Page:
Several Hundred Inmates Involved in Massive Riot at Arizona Prison



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The incident happened after ‘several hundred inmates grouped together around staff and refused to disperse’. Corrections officers deployed ‘nonlethal munitions’ including pepper balls and rubber bullets but it remains unclear what caused the riot itself.

A riot involving several hundred prisoners broke out at an Arizona jail where guards deployed ‘nonlethal munitions’ including pepper balls and rubber bullets into the crowd.

The riot broke out at Eyman prison’s Cook Unit in Florence, near Phoenix after ‘several hundred inmates grouped together around staff and refused to disperse,’ according to Arizona Department of Corrections spokeswoman Judy Keane, as quoted by the Daily Mail.

Inmates were reportedly zip-tied and held on a yard as prison officials searched the prison, according to tweets reportedly emanating from inmates’ relatives.

​Inmates also reported that windows were broken on the property in the riot, according to the outlet.

‘They came in with tear gas, flash bangs, pepper spray, and started shooting them at everyone. It was basically a war zone,’ one inmate said.

Keane said two specialized teams of Department security staff were involved in the incident. 

‘The Designated Armed Response Team (DART) and Tactical Support Unit (TSU) responded to the incident and deployed nonlethal munitions to gain inmates’ compliance with instructions and secure the inmates inside their dorms,’ Keane said. 

There were no reports of injuries among inmates or staff but the prison unit was locked down for further investigations to take place. 

It was not clear what prompted the riot but local radio station KJZZ said inmates were unhappy with the conditions at the prison.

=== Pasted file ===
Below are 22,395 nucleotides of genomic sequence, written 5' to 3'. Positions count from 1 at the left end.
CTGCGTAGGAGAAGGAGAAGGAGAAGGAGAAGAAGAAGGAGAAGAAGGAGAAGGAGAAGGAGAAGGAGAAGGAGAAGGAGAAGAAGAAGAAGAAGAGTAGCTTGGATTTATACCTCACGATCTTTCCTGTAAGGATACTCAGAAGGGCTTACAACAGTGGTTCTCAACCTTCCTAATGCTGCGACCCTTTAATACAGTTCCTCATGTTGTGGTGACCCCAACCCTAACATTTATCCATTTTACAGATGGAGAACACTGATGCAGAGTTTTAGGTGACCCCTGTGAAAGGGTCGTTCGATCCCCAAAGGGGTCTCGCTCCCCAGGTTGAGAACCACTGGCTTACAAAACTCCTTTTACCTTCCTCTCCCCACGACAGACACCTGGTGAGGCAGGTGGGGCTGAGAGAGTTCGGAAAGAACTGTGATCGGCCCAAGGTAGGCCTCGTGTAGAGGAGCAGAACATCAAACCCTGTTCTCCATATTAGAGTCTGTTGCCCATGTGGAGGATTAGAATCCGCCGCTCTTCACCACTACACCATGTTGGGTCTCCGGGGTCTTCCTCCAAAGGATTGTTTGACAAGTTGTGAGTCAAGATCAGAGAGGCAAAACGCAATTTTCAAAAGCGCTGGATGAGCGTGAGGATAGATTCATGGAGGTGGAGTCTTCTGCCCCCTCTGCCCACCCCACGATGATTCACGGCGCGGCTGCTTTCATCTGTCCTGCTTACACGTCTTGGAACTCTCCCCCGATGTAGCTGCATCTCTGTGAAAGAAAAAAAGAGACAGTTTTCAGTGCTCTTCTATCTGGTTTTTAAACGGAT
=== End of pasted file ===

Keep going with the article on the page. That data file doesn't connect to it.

Some took to social media to express their shock over the incident.





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Arizona, South Dakota no masks; Denver schools go virtual






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Ty Mealey of Arizona Aesthetics & Wellness Corporate



6 min read

Opinions expressed by Entrepreneur contributors are their own.


Ty Mealey was just about to start a new job doing financial planning and investing when he ran the numbers on his personal-training side gig and realized he could do it full time. 

The business started out as a favor for some friends from Dubai and Qatar. They wanted to train, but didn’t feel comfortable in the local big-box gyms. Mealey offered to help. Soon, he was offering personal training to three friends five days a week after work in the gym in his apartment building.

Things really took off when he offered to train other friends of theirs during his two-week vacation before starting a new job. “When the numbers jumped up to 12 guys paying 700 bucks a month, I did the math and realized this was something legitimate,” Mealey recalls.

Encouraged by his then-girlfriend (now wife), who was working as a top trainer in Arizona’s, he decided to make the leap and start his own company, Tytin Fitness. And he kept a lifeline open; the recruiter he’d been working with for the finance job was willing to move from an August start date to a January one. He never needed it, though he admitted: “I’m not going to sugarcoat it — the first month of working out of my apartment complex until my book of business built up was very, very scary.”

Related: The 6-Figure Life Coach: Debbie Cherry of Practitioner Freedom